For Dassanayeke, the 2020 World T20 in Australia is a target too.
“The current batch of players is one of the best in associate cricket,” he says. “But they need to sharpen their fitness and game sense to perform at the next level. The upcoming youngsters are as good as any youngster in a full member country. We have made the foundation by reaching as an ODI country. Next step is to build the system around this team.”
Should US qualify for the World T20, it would also mark their comeback on the global stage after 2004, when they played the ICC Champions Trophy, before sinking towards the bottom of world cricket.
For the US cricketers it would be the culmination of hours of hard yards, juggling between work and passion.
“A major challenge is to manage a full-time job with the cricket training and it keeps getting tougher as the team is progressing to higher and higher levels of professional cricke,” Netravalkar says. “On weekdays, I work as a software developer at Oracle for eight hours, then drive one hour to an indoor cricket facility where I practice twice or three times a week. During USA cricket camps or tours, I usually do my Oracle work remotely before and after my training sessions.”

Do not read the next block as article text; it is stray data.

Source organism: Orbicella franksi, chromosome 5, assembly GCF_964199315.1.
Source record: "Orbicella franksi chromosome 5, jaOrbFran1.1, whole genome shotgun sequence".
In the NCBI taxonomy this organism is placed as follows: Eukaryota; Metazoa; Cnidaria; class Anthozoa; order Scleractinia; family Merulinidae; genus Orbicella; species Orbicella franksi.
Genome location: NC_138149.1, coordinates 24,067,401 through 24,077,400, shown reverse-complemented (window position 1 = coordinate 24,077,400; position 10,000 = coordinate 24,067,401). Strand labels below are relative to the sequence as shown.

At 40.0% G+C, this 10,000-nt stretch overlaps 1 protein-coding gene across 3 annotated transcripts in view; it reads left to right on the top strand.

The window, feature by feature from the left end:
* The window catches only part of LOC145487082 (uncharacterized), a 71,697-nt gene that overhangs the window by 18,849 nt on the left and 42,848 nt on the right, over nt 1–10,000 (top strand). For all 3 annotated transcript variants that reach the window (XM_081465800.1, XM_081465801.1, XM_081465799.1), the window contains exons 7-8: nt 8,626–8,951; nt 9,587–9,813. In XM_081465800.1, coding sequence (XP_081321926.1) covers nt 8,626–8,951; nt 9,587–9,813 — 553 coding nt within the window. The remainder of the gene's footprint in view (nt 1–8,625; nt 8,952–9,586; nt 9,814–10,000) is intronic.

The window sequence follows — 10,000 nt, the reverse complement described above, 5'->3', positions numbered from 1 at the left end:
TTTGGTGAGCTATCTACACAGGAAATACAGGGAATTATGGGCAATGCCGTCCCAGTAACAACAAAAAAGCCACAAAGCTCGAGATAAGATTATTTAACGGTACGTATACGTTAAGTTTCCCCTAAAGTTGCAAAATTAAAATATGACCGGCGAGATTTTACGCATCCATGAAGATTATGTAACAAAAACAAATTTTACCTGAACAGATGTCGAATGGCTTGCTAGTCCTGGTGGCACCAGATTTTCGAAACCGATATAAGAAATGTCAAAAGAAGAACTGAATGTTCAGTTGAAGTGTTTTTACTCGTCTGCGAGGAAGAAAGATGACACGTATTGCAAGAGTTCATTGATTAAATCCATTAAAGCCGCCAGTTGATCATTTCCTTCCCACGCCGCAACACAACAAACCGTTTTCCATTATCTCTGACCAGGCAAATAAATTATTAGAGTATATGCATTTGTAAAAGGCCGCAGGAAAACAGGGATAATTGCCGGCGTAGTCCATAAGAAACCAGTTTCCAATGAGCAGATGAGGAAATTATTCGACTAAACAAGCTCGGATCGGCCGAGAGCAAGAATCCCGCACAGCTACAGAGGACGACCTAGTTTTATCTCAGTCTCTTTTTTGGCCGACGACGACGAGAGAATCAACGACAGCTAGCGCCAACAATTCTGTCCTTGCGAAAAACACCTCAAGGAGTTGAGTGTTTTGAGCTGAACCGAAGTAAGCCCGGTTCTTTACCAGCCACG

For Kenjige, there is the dream of a homecoming.
“It will be great for me to come to India and play against India, may be in Bengaluru, that is one dream I want to accomplish,” Kenjige says.
First Published: May 18, 2019 08:27 IST